Published on in Vol 13 (2024)

Preprints (earlier versions) of this paper are available at, first published .
Benchmarking Mental Health Status Using Passive Sensor Data: Protocol for a Prospective Observational Study

Benchmarking Mental Health Status Using Passive Sensor Data: Protocol for a Prospective Observational Study

Benchmarking Mental Health Status Using Passive Sensor Data: Protocol for a Prospective Observational Study


Department of Psychology, University of Utah, Salt Lake City, UT, United States

Corresponding Author:

Robyn E Kilshaw, MS

Department of Psychology

University of Utah

380 S 1530 E BEH S 502

Salt Lake City, UT, 84112

United States

Phone: 1 (801) 581 6124

Fax:1 (801) 581 5841


Background: Computational psychiatry has the potential to advance the diagnosis, mechanistic understanding, and treatment of mental health conditions. Promising results from clinical samples have led to calls to extend these methods to mental health risk assessment in the general public; however, data typically used with clinical samples are neither available nor scalable for research in the general population. Digital phenotyping addresses this by capitalizing on the multimodal and widely available data created by sensors embedded in personal digital devices (eg, smartphones) and is a promising approach to extending computational psychiatry methods to improve mental health risk assessment in the general population.

Objective: Building on recommendations from existing computational psychiatry and digital phenotyping work, we aim to create the first computational psychiatry data set that is tailored to studying mental health risk in the general population; includes multimodal, sensor-based behavioral features; and is designed to be widely shared across academia, industry, and government using gold standard methods for privacy, confidentiality, and data integrity.

Methods: We are using a stratified, random sampling design with 2 crossed factors (difficulties with emotion regulation and perceived life stress) to recruit a sample of 400 community-dwelling adults balanced across high- and low-risk for episodic mental health conditions. Participants first complete self-report questionnaires assessing current and lifetime psychiatric and medical diagnoses and treatment, and current psychosocial functioning. Participants then complete a 7-day in situ data collection phase that includes providing daily audio recordings, passive sensor data collected from smartphones, self-reports of daily mood and significant events, and a verbal description of the significant daily events during a nightly phone call. Participants complete the same baseline questionnaires 6 and 12 months after this phase. Self-report questionnaires will be scored using standard methods. Raw audio and passive sensor data will be processed to create a suite of daily summary features (eg, time spent at home).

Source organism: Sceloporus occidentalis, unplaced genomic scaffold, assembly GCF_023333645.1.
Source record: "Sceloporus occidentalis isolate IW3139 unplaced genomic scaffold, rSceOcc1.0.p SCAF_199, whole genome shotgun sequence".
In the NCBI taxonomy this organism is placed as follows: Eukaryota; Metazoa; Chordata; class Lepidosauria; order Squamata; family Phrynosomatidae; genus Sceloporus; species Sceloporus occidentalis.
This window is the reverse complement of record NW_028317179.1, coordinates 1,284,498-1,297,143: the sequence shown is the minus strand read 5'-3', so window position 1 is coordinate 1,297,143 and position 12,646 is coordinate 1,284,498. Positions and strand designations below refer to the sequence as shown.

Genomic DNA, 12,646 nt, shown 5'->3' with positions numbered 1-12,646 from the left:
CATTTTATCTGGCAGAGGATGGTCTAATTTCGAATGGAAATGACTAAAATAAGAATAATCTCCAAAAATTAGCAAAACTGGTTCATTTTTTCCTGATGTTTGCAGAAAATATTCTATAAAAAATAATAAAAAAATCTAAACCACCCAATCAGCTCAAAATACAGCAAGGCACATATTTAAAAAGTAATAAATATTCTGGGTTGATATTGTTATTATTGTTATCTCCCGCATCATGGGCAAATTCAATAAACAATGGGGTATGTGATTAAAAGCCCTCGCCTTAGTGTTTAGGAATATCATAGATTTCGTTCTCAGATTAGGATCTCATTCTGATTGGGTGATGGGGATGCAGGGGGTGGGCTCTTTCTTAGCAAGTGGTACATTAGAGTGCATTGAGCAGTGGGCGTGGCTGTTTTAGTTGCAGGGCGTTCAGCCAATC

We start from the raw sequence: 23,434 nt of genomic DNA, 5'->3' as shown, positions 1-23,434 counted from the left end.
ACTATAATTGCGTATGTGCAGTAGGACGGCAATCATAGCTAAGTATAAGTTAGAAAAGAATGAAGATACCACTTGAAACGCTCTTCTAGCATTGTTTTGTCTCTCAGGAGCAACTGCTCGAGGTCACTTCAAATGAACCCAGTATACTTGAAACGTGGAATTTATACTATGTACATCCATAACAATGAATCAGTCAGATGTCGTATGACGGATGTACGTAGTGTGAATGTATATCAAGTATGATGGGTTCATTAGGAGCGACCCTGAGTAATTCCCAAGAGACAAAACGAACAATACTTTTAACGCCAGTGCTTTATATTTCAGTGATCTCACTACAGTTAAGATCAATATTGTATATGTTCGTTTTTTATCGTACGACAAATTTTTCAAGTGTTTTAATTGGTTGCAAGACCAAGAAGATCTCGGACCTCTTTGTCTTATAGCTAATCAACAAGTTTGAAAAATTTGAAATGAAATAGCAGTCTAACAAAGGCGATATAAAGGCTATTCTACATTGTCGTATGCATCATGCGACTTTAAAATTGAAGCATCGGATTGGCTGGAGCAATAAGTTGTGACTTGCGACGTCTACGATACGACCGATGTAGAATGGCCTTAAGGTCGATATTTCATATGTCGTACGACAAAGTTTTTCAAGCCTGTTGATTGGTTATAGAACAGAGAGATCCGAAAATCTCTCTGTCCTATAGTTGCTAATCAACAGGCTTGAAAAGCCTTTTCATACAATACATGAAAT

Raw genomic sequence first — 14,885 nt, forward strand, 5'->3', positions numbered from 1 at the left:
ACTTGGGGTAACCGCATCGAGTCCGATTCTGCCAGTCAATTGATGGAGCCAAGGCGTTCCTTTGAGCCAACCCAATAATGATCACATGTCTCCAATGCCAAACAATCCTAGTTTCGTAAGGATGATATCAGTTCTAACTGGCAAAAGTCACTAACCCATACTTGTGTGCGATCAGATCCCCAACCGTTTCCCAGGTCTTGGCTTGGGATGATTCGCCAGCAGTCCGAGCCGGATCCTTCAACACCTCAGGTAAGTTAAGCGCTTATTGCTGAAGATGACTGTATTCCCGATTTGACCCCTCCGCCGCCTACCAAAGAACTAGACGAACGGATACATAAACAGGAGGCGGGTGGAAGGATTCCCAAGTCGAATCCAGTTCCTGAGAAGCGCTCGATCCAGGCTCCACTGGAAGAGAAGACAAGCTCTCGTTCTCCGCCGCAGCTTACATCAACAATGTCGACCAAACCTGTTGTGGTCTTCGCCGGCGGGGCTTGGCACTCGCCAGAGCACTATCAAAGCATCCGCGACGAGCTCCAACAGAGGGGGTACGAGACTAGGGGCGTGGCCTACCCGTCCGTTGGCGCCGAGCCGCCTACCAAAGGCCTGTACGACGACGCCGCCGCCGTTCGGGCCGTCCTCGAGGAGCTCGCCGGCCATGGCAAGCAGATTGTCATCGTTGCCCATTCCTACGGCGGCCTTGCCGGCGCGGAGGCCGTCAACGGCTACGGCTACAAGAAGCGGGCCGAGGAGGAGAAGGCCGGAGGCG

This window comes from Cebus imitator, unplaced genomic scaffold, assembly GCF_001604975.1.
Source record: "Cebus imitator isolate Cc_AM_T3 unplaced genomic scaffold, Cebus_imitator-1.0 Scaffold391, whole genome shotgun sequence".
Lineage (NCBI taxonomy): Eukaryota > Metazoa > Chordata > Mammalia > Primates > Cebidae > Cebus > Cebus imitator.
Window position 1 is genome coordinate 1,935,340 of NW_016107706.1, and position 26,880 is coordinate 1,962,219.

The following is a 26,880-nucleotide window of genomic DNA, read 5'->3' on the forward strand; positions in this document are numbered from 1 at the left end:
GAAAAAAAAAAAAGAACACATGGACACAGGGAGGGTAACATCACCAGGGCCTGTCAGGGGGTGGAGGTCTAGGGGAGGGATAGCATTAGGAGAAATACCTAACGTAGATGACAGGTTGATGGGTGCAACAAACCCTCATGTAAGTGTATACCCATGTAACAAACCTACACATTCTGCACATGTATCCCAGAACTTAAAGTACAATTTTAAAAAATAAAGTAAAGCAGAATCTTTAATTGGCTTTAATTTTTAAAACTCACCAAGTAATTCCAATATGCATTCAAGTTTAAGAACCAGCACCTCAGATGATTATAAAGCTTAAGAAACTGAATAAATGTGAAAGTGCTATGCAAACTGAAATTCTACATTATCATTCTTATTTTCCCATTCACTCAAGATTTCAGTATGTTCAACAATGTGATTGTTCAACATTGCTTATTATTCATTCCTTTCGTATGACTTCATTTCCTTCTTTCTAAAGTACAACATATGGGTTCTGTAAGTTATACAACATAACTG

Results: Data collection began in June 2022 and is expected to conclude by July 2024. To date, 310 participants have consented to the study; 149 have completed the baseline questionnaire and 7-day intensive data collection phase; and 61 and 31 have completed the 6- and 12-month follow-up questionnaires, respectively. Once completed, the proposed data set will be made available to academic researchers, industry, and the government using a stepped approach to maximize data privacy.

Conclusions: This data set is designed as a complementary approach to current computational psychiatry and digital phenotyping research, with the goal of advancing mental health risk assessment within the general population. This data set aims to support the field’s move away from siloed research laboratories collecting proprietary data and toward interdisciplinary collaborations that incorporate clinical, technical, and quantitative expertise at all stages of the research process.

International Registered Report Identifier (IRRID): DERR1-10.2196/53857

JMIR Res Protoc 2024;13:e53857